How to help patients better adhere to their treatment?
Improving treatment compliance for people affected by a chronic condition
Being affected by a chronic condition often means having to regularly take treatments. And even though it becomes a daily habit, forgetting to take medication is still a common problem and can have a significant impact on the treatment’s effectiveness, the intensity of symptoms, as well as on possible complications. To evaluate patients’ level of adherence, Carenity conducted a study among its members affected by various chronic conditions. Among the participants of the study, there were:
- 1,213 diabetics
- 371 people affected by Multiple Sclerosis
- and 215 patients with Rheumatoid Arthritis
Another study on treatment adherence was carried out in 5 European countries: France, the United Kingdom, Germany, Italy and Spain.
According to the findings, adherence is better when the patient accepts the treatment. The results were presented at the Ispor (International Society for Pharmacoeconomics and Outcomes Research) Congress in Vienna in November, 2016.
How to help people with mood disorders?
Improving care for people affected with mental disorders
While a person affected by a chronic condition is often a victim of discrimination, a patient with a mental disorder is also a victim of stigma. Six hundred people affected by a mood disorder took our survey and spoke about their difficulties with medical care, especially in regards to communication with their psychiatrist. Their expectations were discussed at the 9th French Congress for Psychiatry in Montpellier in 2017. Among the issues discussed at the congress were: a need for a better public awareness of mental disorders, the involvement of patient associations and the role of those close to patients and of various healthcare stakeholders, etc.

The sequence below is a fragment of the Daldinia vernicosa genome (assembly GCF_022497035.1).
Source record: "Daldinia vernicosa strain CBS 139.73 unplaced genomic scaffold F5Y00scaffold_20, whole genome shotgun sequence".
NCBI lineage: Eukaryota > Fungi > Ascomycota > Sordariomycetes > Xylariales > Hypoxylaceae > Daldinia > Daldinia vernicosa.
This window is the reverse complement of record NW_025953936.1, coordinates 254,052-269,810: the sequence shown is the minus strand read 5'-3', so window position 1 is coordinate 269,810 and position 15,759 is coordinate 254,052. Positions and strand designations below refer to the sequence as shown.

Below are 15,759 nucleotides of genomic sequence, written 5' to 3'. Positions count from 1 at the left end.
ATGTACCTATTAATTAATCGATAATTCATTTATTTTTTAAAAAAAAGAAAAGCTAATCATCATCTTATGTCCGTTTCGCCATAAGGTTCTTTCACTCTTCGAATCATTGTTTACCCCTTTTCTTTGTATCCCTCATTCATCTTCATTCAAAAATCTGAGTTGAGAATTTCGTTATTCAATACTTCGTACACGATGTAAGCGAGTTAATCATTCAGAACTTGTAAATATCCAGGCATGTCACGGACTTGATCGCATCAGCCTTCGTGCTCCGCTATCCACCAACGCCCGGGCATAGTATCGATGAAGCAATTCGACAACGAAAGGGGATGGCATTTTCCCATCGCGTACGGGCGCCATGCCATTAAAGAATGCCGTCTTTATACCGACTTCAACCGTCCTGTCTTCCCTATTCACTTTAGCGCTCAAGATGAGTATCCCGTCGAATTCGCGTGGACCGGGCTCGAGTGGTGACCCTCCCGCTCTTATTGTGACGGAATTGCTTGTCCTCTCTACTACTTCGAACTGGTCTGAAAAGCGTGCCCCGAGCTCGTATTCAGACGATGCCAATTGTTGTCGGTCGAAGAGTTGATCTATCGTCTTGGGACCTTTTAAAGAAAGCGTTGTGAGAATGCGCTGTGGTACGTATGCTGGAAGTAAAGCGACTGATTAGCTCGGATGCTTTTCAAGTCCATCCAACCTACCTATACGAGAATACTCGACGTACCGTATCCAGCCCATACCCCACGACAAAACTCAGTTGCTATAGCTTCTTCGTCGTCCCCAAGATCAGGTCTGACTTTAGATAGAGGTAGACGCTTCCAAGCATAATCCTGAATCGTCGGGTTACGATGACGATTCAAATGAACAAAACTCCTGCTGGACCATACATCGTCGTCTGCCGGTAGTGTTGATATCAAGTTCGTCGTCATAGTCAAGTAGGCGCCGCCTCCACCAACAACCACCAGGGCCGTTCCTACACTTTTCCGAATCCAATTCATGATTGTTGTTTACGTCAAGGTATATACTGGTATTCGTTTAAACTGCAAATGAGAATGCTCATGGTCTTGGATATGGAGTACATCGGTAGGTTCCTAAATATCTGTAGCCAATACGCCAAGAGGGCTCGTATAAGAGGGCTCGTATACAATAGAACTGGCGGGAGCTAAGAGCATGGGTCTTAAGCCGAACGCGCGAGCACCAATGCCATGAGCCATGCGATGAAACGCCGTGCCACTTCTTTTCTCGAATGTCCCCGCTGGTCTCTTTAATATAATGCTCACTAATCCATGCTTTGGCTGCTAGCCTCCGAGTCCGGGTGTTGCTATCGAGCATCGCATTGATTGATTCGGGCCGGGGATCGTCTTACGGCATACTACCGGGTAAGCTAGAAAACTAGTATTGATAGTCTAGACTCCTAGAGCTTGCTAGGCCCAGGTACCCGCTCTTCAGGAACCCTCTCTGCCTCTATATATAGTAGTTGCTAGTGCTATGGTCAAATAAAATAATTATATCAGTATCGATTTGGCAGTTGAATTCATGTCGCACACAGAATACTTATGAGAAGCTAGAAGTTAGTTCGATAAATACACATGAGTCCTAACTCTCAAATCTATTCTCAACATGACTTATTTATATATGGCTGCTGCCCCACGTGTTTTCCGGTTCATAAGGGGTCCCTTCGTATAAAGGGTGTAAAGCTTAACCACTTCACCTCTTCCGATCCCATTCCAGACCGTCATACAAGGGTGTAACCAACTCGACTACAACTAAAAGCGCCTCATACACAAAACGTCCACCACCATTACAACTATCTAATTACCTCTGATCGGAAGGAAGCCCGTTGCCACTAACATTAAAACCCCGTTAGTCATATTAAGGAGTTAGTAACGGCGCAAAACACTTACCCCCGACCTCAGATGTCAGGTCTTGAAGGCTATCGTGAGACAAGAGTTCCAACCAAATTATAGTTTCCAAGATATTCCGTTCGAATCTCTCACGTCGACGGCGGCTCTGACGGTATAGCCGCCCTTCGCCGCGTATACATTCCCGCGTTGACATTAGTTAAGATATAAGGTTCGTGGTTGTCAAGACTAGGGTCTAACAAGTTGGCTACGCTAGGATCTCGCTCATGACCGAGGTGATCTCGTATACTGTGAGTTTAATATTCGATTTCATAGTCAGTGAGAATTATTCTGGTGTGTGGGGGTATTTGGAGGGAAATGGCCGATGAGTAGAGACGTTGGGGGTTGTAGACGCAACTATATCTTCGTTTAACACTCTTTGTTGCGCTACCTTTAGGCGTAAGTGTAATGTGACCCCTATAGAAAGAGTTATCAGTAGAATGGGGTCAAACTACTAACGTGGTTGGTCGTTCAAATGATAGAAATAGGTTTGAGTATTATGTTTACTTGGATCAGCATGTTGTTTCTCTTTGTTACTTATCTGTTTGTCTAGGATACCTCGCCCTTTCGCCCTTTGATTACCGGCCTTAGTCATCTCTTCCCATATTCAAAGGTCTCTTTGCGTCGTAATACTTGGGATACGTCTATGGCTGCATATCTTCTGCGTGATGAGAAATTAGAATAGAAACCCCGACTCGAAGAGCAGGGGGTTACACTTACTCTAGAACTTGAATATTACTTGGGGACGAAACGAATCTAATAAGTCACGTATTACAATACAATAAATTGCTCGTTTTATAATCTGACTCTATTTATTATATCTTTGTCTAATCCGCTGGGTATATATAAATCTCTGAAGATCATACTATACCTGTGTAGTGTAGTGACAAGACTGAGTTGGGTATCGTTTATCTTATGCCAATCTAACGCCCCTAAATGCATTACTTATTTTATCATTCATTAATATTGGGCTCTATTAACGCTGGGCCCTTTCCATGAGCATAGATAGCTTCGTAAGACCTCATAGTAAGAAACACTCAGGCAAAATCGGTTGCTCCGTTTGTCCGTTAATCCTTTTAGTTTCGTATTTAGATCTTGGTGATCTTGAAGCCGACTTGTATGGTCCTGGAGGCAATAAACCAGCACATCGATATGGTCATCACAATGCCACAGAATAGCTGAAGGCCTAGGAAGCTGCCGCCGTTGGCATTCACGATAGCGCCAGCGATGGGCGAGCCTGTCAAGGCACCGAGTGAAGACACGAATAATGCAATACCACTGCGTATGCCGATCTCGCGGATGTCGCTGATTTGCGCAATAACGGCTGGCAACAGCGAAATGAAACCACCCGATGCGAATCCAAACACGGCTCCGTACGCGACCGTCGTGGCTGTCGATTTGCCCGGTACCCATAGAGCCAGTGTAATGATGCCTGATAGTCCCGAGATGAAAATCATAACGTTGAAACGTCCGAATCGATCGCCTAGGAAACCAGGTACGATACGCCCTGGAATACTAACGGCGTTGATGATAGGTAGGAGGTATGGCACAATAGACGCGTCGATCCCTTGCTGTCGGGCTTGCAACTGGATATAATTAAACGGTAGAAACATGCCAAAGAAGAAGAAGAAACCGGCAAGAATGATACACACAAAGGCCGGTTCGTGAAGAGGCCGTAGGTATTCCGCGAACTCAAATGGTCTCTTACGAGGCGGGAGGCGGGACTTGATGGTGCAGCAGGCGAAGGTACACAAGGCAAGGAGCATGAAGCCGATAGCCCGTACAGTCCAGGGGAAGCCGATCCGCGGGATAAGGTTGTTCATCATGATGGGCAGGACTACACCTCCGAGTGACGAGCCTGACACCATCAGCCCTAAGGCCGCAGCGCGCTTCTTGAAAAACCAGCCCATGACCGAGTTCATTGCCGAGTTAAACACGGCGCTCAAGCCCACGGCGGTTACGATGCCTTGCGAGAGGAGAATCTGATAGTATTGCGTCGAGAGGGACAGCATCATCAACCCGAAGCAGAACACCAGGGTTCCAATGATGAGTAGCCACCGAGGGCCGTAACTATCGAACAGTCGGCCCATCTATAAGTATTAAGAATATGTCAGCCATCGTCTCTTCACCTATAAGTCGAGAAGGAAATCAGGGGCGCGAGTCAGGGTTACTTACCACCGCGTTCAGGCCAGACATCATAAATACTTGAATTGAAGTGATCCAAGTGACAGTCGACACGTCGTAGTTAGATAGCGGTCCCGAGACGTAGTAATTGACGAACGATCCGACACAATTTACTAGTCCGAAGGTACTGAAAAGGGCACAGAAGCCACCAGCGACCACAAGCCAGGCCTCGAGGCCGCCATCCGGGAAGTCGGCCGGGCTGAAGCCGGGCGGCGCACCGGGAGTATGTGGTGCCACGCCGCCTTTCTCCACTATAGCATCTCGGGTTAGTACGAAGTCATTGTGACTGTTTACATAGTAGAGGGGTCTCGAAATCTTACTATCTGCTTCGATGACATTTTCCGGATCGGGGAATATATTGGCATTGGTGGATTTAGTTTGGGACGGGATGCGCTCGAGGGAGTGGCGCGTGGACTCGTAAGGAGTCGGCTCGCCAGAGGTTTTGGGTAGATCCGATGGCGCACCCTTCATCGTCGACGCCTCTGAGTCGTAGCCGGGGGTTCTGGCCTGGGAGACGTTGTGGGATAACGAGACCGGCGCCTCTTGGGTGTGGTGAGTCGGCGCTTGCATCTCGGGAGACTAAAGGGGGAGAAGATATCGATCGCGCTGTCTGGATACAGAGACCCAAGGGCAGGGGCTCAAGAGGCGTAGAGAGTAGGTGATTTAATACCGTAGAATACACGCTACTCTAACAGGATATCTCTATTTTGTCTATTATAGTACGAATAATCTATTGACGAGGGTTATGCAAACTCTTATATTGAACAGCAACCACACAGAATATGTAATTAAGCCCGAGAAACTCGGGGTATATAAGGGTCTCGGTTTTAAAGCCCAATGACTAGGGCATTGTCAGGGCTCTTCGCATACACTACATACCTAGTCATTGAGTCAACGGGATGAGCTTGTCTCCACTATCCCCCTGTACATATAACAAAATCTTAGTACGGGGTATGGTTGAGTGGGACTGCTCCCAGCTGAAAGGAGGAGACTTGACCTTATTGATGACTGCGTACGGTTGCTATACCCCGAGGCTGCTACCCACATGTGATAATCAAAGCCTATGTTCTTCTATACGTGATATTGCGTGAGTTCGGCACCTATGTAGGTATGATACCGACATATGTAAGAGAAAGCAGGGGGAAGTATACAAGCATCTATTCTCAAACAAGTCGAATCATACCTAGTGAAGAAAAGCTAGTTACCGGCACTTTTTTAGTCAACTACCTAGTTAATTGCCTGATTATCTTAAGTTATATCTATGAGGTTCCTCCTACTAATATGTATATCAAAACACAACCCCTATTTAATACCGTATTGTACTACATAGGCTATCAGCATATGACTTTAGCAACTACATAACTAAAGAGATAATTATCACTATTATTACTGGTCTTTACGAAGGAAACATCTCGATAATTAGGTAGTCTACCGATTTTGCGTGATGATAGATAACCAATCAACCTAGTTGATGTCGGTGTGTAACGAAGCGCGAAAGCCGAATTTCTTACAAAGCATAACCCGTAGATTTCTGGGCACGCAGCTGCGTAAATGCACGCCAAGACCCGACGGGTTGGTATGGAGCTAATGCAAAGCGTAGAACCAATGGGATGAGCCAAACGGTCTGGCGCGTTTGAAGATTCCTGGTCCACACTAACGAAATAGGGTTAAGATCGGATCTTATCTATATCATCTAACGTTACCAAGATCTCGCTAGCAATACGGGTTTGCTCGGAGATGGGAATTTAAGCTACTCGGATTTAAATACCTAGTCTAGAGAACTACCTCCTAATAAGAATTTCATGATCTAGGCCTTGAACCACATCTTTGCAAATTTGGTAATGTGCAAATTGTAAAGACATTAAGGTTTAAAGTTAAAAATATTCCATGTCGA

How to avoid a diagnostic delay for patients affected by acromegaly?
Reducing diagnostic delay in acromegaly
Time between the onset of the first symptoms and the diagnosis of acromegaly, as well as of many other rare conditions, is still too long. Twenty patients who participated in our study on healthcare for acromegaly, agree with this statement. Thanks to them, several areas for improvement were discussed at the 33rd Congress of the French Endocrinology Society. The most highlighted issues were lack of information about the condition and the lack of patients’ stories.
How do patients perceive clinical trials?
Evaluating patients’ difficulties and expectations
When talking about clinical trials, patients sometimes feel reluctant. And yet, every patient is willing to be involved in their own healthcare and would like to help medical research advance. What do they expect from a clinical trial and what holds them back? More than two thousand patients answered these questions in a Carenity survey. While the quality of information on a clinical trial is undoubtedly essential, other factors for non-participation were discovered thanks to this study: geographic location of the investigating site and its distance from the patient’s home.
How to help a patient affected by chronic inflammatory bowel disease?
The impact of IBS on patients’ daily life
Pain, fatigue, loss of appetite, weight loss, digestive disorders… Chronic inflammatory bowel diseases, such as Crohn’s disease and ulcerative colitis interfere strongly with patients’ everyday life. The majority of two hundred people who answered our survey also raised the issue of diagnostic delay (time between the onset of the first symptoms and the diagnosis) of which they were victims. Patients’ daily difficulties were discussed during the French Days of Hepato-gastroenterology and Digestive Oncology (JFHOD) in March, 2018.
How can the concept “Patient centricity” be defined?
Collaborative approach to defining new health values
Numerous ideas and concepts join in the redefinition of the healthcare system, which patients and healthcare stakeholders would like to be more humane. More than seven hundred European Carenity members were asked to define “Patient centricity” and healthcare values that seemed important to them. The results were published in the British Medical Journal in March, 2017. “Patient centricity” was defined by placing the patient at the center of the open, long-term commitment, with due respect and compassion, and with the aim to provide patients and their caregivers with the best possible healthcare.